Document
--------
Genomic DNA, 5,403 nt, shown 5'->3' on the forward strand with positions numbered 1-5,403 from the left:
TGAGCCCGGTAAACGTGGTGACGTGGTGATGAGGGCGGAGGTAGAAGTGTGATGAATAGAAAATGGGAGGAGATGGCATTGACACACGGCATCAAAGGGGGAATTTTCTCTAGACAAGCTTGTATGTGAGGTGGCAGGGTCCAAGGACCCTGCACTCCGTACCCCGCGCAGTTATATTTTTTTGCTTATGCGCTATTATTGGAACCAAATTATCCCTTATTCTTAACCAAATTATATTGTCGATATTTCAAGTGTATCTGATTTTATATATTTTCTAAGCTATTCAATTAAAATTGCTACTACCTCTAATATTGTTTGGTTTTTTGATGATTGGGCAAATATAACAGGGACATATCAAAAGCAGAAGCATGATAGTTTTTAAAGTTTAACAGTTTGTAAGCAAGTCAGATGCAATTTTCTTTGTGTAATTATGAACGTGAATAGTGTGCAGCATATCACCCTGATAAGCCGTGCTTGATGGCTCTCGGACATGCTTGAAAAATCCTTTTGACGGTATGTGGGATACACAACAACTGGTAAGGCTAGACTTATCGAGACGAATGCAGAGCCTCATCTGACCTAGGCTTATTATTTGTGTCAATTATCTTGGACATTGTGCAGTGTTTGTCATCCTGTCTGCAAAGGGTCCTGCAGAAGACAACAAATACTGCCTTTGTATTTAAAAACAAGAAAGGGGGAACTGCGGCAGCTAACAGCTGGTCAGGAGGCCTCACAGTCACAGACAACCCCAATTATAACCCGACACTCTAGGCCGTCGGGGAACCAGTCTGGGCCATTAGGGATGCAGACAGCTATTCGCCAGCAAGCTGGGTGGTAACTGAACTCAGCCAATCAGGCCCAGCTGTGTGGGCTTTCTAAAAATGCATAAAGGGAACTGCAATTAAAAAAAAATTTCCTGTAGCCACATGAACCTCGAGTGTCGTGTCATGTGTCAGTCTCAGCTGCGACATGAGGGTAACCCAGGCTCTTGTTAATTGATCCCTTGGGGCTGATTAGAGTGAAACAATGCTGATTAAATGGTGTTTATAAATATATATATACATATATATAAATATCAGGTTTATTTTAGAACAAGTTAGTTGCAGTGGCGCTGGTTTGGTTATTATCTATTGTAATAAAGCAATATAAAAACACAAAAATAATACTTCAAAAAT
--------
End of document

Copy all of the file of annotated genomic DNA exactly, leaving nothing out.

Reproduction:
Genomic DNA, 5,403 nt, shown 5'->3' on the forward strand with positions numbered 1-5,403 from the left:
TGAGCCCGGTAAACGTGGTGACGTGGTGATGAGGGCGGAGGTAGAAGTGTGATGAATAGAAAATGGGAGGAGATGGCATTGACACACGGCATCAAAGGGGGAATTTTCTCTAGACAAGCTTGTATGTGAGGTGGCAGGGTCCAAGGACCCTGCACTCCGTACCCCGCGCAGTTATATTTTTTTGCTTATGCGCTATTATTGGAACCAAATTATCCCTTATTCTTAACCAAATTATATTGTCGATATTTCAAGTGTATCTGATTTTATATATTTTCTAAGCTATTCAATTAAAATTGCTACTACCTCTAATATTGTTTGGTTTTTTGATGATTGGGCAAATATAACAGGGACATATCAAAAGCAGAAGCATGATAGTTTTTAAAGTTTAACAGTTTGTAAGCAAGTCAGATGCAATTTTCTTTGTGTAATTATGAACGTGAATAGTGTGCAGCATATCACCCTGATAAGCCGTGCTTGATGGCTCTCGGACATGCTTGAAAAATCCTTTTGACGGTATGTGGGATACACAACAACTGGTAAGGCTAGACTTATCGAGACGAATGCAGAGCCTCATCTGACCTAGGCTTATTATTTGTGTCAATTATCTTGGACATTGTGCAGTGTTTGTCATCCTGTCTGCAAAGGGTCCTGCAGAAGACAACAAATACTGCCTTTGTATTTAAAAACAAGAAAGGGGGAACTGCGGCAGCTAACAGCTGGTCAGGAGGCCTCACAGTCACAGACAACCCCAATTATAACCCGACACTCTAGGCCGTCGGGGAACCAGTCTGGGCCATTAGGGATGCAGACAGCTATTCGCCAGCAAGCTGGGTGGTAACTGAACTCAGCCAATCAGGCCCAGCTGTGTGGGCTTTCTAAAAATGCATAAAGGGAACTGCAATTAAAAAAAAATTTCCTGTAGCCACATGAACCTCGAGTGTCGTGTCATGTGTCAGTCTCAGCTGCGACATGAGGGTAACCCAGGCTCTTGTTAATTGATCCCTTGGGGCTGATTAGAGTGAAACAATGCTGATTAAATGGTGTTTATAAATATATATATACATATATATAAATATCAGGTTTATTTTAGAACAAGTTAGTTGCAGTGGCGCTGGTTTGGTTATTATCTATTGTAATAAAGCAATATAAAAACACAAAAATAATACTTCAAAAAT